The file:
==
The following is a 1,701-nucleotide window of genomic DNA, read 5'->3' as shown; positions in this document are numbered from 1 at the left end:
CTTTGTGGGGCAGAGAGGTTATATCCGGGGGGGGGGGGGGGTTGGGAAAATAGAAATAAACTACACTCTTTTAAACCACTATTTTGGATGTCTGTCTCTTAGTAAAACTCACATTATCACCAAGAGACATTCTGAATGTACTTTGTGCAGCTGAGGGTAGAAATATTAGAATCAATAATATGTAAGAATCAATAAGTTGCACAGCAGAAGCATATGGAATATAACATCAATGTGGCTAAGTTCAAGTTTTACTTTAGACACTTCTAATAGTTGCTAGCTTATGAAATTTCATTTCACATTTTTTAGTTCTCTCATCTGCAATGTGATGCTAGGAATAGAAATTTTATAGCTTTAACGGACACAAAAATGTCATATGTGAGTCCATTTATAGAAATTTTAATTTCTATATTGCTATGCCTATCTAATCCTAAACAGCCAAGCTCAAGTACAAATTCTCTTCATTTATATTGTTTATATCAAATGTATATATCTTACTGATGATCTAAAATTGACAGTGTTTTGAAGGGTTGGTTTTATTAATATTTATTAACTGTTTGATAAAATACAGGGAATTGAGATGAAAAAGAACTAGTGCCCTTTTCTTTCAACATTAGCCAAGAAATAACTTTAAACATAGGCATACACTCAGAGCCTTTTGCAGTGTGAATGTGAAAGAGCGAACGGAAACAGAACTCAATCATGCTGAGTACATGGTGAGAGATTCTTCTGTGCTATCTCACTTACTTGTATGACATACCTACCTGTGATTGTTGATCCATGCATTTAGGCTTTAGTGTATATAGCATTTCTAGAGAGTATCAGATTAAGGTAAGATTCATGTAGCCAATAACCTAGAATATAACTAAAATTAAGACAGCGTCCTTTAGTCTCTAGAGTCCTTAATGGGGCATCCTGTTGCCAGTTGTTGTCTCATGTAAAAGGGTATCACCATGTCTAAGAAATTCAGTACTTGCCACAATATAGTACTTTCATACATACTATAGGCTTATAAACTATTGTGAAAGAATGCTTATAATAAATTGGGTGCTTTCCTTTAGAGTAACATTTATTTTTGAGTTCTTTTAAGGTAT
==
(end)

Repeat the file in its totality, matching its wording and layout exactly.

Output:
The following is a 1,701-nucleotide window of genomic DNA, read 5'->3' as shown; positions in this document are numbered from 1 at the left end:
CTTTGTGGGGCAGAGAGGTTATATCCGGGGGGGGGGGGGGGTTGGGAAAATAGAAATAAACTACACTCTTTTAAACCACTATTTTGGATGTCTGTCTCTTAGTAAAACTCACATTATCACCAAGAGACATTCTGAATGTACTTTGTGCAGCTGAGGGTAGAAATATTAGAATCAATAATATGTAAGAATCAATAAGTTGCACAGCAGAAGCATATGGAATATAACATCAATGTGGCTAAGTTCAAGTTTTACTTTAGACACTTCTAATAGTTGCTAGCTTATGAAATTTCATTTCACATTTTTTAGTTCTCTCATCTGCAATGTGATGCTAGGAATAGAAATTTTATAGCTTTAACGGACACAAAAATGTCATATGTGAGTCCATTTATAGAAATTTTAATTTCTATATTGCTATGCCTATCTAATCCTAAACAGCCAAGCTCAAGTACAAATTCTCTTCATTTATATTGTTTATATCAAATGTATATATCTTACTGATGATCTAAAATTGACAGTGTTTTGAAGGGTTGGTTTTATTAATATTTATTAACTGTTTGATAAAATACAGGGAATTGAGATGAAAAAGAACTAGTGCCCTTTTCTTTCAACATTAGCCAAGAAATAACTTTAAACATAGGCATACACTCAGAGCCTTTTGCAGTGTGAATGTGAAAGAGCGAACGGAAACAGAACTCAATCATGCTGAGTACATGGTGAGAGATTCTTCTGTGCTATCTCACTTACTTGTATGACATACCTACCTGTGATTGTTGATCCATGCATTTAGGCTTTAGTGTATATAGCATTTCTAGAGAGTATCAGATTAAGGTAAGATTCATGTAGCCAATAACCTAGAATATAACTAAAATTAAGACAGCGTCCTTTAGTCTCTAGAGTCCTTAATGGGGCATCCTGTTGCCAGTTGTTGTCTCATGTAAAAGGGTATCACCATGTCTAAGAAATTCAGTACTTGCCACAATATAGTACTTTCATACATACTATAGGCTTATAAACTATTGTGAAAGAATGCTTATAATAAATTGGGTGCTTTCCTTTAGAGTAACATTTATTTTTGAGTTCTTTTAAGGTAT